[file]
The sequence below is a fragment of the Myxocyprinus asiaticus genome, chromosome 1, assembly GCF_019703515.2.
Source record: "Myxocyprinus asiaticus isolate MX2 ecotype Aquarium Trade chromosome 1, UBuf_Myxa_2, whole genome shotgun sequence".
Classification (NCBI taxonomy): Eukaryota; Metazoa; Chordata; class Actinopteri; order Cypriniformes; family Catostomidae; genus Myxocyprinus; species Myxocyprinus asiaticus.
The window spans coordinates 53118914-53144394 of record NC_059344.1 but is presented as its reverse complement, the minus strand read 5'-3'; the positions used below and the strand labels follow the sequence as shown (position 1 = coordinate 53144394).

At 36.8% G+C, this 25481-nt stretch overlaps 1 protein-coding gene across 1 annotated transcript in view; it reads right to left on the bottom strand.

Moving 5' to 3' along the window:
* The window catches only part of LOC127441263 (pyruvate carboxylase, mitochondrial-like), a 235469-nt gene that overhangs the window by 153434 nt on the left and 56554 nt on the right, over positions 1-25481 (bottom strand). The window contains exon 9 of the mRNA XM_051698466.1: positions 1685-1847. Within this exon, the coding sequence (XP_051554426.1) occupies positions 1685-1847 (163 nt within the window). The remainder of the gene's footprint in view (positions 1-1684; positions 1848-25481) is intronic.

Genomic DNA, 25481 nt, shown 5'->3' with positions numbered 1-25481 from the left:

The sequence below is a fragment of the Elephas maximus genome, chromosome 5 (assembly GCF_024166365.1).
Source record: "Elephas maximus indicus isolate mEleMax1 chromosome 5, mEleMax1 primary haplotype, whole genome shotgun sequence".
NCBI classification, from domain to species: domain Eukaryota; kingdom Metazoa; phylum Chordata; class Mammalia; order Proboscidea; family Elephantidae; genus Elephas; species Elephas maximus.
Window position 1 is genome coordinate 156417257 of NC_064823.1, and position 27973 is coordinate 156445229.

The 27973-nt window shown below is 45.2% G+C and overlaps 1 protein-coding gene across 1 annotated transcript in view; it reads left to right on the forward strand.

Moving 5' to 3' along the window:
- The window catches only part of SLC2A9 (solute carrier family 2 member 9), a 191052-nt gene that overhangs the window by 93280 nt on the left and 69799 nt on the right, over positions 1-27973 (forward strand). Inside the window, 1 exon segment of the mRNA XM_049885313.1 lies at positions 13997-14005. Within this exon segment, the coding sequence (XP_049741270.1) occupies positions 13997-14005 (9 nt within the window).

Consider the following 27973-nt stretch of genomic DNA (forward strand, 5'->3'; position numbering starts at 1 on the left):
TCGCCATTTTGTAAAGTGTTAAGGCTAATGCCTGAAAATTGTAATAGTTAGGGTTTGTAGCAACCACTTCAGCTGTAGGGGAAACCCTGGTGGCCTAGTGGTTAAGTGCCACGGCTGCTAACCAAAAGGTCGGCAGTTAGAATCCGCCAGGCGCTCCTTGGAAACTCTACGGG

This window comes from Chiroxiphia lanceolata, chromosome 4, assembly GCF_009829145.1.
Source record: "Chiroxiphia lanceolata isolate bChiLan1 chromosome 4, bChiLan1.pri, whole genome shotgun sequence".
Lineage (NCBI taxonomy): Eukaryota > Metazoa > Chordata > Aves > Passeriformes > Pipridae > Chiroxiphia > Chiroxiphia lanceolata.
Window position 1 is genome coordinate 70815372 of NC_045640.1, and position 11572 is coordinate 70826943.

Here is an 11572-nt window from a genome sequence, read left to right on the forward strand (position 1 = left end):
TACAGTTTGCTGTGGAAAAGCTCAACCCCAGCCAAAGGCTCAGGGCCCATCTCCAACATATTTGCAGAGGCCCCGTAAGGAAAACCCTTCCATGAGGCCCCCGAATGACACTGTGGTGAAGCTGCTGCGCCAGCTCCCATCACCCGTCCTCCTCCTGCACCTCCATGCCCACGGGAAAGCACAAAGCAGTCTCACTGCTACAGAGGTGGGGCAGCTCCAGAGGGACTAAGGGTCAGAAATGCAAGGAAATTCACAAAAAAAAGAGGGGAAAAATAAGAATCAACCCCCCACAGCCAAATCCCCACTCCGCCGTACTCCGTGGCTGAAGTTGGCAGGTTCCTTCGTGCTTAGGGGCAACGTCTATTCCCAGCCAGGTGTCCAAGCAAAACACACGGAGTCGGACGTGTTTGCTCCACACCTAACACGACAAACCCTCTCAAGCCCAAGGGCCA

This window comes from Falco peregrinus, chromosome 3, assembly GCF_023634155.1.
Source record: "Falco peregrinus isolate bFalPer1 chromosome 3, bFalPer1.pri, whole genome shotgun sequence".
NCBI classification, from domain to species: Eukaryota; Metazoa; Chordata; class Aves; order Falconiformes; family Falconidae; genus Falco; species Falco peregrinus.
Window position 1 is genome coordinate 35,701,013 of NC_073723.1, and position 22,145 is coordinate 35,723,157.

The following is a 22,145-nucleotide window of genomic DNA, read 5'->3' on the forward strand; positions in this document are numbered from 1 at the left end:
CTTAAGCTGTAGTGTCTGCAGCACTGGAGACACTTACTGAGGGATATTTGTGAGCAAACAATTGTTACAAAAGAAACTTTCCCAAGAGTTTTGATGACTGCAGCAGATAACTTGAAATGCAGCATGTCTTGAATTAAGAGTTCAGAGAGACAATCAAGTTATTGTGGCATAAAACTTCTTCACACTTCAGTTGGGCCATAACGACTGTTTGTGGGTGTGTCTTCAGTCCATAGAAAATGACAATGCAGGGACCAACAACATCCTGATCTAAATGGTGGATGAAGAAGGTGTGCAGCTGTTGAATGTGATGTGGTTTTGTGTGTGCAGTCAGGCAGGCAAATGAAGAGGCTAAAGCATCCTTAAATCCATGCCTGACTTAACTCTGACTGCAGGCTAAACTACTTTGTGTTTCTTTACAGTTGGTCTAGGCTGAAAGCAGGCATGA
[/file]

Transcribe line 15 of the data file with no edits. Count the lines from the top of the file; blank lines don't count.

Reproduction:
- The window catches only part of SLC2A9 (solute carrier family 2 member 9), a 191052-nt gene that overhangs the window by 93280 nt on the left and 69799 nt on the right, over positions 1-27973 (forward strand). Inside the window, 1 exon segment of the mRNA XM_049885313.1 lies at positions 13997-14005. Within this exon segment, the coding sequence (XP_049741270.1) occupies positions 13997-14005 (9 nt within the window).